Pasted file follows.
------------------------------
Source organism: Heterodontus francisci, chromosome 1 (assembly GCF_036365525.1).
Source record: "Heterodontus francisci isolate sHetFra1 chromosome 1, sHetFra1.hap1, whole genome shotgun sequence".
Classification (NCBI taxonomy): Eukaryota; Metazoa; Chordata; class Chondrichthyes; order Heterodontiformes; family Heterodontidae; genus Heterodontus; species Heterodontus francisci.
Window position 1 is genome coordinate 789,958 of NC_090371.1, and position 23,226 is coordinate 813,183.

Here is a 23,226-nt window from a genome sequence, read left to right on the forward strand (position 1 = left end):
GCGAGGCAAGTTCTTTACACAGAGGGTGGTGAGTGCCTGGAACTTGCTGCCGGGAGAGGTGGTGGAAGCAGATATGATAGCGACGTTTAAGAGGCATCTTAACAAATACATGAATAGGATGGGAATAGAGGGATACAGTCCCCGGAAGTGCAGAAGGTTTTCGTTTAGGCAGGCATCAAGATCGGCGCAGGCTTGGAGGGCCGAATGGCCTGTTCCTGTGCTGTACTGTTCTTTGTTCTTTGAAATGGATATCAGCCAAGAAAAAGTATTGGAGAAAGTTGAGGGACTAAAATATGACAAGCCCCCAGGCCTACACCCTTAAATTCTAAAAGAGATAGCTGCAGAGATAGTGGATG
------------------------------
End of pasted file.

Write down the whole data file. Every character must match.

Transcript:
Source organism: Heterodontus francisci, chromosome 1 (assembly GCF_036365525.1).
Source record: "Heterodontus francisci isolate sHetFra1 chromosome 1, sHetFra1.hap1, whole genome shotgun sequence".
Classification (NCBI taxonomy): Eukaryota; Metazoa; Chordata; class Chondrichthyes; order Heterodontiformes; family Heterodontidae; genus Heterodontus; species Heterodontus francisci.
Window position 1 is genome coordinate 789,958 of NC_090371.1, and position 23,226 is coordinate 813,183.

Here is a 23,226-nt window from a genome sequence, read left to right on the forward strand (position 1 = left end):
GCGAGGCAAGTTCTTTACACAGAGGGTGGTGAGTGCCTGGAACTTGCTGCCGGGAGAGGTGGTGGAAGCAGATATGATAGCGACGTTTAAGAGGCATCTTAACAAATACATGAATAGGATGGGAATAGAGGGATACAGTCCCCGGAAGTGCAGAAGGTTTTCGTTTAGGCAGGCATCAAGATCGGCGCAGGCTTGGAGGGCCGAATGGCCTGTTCCTGTGCTGTACTGTTCTTTGTTCTTTGAAATGGATATCAGCCAAGAAAAAGTATTGGAGAAAGTTGAGGGACTAAAATATGACAAGCCCCCAGGCCTACACCCTTAAATTCTAAAAGAGATAGCTGCAGAGATAGTGGATG